Microsoft Office And Its XML-Based Formats
This week, Microsoft launched Office 15 and Office 365 for Windows 8. As Zach Walton writes:
The traditional Office 15 will come in multiple flavors depending on the user’s needs. The three versions available include Office Home & Student 2013, Office Home & Business 2013, and Office Professional 2013. What makes these stand out over previous versions of Office is that they’re built specifically for Windows 8 and its new touch controls. Working on a text document or spreadsheet with touch controls doesn’t sound super exciting, but at least it’s an option.
If you want a cheaper option, you’ll want to go for Office 365 Home Premium. With the service, users will have access the entire software suite included in Office for $99.99 a year. With the annual subscription, you can also install Office on up to five devices. Students have it even better as Microsoft offers special pricing of only $80 for a four year subscription. University students, staff and faculty are eligible for the promotion.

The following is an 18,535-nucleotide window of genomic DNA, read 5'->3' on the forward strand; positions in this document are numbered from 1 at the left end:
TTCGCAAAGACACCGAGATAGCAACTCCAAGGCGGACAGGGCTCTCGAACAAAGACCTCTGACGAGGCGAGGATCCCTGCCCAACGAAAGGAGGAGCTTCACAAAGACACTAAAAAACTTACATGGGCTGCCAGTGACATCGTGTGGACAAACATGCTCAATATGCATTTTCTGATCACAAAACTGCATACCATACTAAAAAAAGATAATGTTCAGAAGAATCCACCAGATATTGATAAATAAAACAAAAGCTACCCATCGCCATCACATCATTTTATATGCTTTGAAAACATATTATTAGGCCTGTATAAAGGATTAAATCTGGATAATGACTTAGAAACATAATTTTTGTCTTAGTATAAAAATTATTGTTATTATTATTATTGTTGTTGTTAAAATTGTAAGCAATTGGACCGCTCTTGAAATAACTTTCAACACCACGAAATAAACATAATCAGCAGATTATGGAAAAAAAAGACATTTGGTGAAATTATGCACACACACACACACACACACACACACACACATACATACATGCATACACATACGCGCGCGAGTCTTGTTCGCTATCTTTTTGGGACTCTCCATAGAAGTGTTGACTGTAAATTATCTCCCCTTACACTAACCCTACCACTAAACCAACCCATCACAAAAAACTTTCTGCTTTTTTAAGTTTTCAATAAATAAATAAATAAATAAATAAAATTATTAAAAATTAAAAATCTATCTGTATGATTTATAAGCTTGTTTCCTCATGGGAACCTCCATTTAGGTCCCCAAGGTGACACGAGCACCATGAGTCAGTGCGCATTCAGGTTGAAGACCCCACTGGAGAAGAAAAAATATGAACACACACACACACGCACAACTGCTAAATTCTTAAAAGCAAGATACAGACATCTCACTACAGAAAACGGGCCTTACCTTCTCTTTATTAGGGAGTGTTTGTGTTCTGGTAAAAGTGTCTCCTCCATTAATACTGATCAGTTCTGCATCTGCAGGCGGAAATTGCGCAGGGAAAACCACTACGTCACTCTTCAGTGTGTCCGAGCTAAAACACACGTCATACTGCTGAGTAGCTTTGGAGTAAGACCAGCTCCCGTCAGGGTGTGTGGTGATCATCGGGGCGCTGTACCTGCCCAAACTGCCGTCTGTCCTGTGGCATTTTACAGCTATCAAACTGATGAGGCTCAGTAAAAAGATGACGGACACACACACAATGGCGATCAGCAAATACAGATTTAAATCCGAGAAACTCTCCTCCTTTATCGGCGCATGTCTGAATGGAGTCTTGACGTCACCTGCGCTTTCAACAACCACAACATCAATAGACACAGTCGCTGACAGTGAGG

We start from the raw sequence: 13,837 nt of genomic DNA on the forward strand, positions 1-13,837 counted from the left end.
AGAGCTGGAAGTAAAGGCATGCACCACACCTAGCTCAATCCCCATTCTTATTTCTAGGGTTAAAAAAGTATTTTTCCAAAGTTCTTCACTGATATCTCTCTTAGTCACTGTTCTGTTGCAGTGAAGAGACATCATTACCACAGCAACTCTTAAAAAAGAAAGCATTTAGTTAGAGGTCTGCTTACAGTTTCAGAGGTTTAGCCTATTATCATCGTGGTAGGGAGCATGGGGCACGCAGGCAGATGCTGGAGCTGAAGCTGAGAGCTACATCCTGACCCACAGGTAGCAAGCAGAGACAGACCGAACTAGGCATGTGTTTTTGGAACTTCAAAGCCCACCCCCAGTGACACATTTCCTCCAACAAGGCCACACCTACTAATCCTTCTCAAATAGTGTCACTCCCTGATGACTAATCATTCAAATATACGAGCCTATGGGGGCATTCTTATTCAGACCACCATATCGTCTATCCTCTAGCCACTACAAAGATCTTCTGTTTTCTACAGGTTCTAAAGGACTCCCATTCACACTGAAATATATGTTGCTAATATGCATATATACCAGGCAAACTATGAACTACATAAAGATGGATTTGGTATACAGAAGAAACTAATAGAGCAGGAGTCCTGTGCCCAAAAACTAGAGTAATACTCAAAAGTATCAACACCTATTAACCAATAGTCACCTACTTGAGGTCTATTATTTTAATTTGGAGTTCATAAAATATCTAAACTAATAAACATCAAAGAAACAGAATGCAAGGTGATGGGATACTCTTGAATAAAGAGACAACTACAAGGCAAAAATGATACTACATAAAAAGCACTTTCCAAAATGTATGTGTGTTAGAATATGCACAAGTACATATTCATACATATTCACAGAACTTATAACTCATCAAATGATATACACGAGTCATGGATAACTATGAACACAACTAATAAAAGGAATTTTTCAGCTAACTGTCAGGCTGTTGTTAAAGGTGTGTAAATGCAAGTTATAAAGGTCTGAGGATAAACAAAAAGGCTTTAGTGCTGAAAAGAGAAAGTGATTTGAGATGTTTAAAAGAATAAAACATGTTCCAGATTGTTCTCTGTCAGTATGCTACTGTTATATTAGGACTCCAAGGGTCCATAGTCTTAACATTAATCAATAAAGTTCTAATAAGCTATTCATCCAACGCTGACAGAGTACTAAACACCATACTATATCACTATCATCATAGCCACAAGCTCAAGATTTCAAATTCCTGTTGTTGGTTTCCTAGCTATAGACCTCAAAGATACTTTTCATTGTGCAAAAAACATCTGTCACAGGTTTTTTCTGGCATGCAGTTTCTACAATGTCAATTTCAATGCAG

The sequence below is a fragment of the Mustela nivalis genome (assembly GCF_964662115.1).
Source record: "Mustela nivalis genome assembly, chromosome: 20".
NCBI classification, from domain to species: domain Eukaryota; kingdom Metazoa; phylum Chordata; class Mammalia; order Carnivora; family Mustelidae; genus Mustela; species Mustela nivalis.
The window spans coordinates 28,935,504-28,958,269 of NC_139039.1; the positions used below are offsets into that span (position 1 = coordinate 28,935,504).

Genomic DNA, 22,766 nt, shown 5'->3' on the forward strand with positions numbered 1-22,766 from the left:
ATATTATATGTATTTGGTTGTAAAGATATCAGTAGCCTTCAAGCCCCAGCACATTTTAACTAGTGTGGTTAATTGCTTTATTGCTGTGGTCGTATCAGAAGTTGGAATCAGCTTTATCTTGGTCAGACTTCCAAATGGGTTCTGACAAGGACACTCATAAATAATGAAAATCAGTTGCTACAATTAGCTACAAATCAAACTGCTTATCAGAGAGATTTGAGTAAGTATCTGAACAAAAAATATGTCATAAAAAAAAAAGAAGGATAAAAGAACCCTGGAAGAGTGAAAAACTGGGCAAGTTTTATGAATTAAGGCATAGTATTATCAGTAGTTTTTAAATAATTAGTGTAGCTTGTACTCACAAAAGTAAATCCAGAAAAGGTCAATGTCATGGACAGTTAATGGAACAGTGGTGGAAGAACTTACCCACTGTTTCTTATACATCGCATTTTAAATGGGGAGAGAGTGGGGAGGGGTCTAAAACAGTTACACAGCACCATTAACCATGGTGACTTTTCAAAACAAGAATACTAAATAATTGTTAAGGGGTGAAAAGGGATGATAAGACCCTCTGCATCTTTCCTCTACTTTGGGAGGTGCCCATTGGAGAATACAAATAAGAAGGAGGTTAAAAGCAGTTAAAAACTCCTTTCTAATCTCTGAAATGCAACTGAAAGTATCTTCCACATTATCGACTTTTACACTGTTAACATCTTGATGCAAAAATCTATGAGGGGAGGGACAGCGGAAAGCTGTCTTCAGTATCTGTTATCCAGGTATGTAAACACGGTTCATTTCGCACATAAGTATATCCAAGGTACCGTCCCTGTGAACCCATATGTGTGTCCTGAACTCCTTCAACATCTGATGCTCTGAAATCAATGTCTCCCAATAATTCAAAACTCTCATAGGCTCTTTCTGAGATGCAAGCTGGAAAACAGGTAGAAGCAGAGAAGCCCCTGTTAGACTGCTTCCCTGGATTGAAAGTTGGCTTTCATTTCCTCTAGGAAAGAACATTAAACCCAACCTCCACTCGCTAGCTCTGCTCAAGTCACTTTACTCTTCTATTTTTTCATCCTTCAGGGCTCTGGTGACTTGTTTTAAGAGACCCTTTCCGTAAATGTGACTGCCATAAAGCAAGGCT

Tim Anderson at The Register brings up some interesting points about Microsoft and XML in an article where he asks, “What’s the Point of Microsoft Office 2013?”:
Office 2007 also brought in new and controversial default document formats, based on XML. Office Open XML was eventually standardised by ISO, a process that was opposed by advocates of OpenDocument, an alternative XML standard used by OpenOffice.
Microsoft made a lot of noise about Office Open XML at the time, and has made very little since, which may be evidence that the company’s main goal was to tick a standards box for its customers in government departments. Nevertheless, the new format has advantages, especially for programmatic document processing, and some features of SharePoint require it.
What do you think?
Microsoft is offering a month of Office 365 Home Premium for free.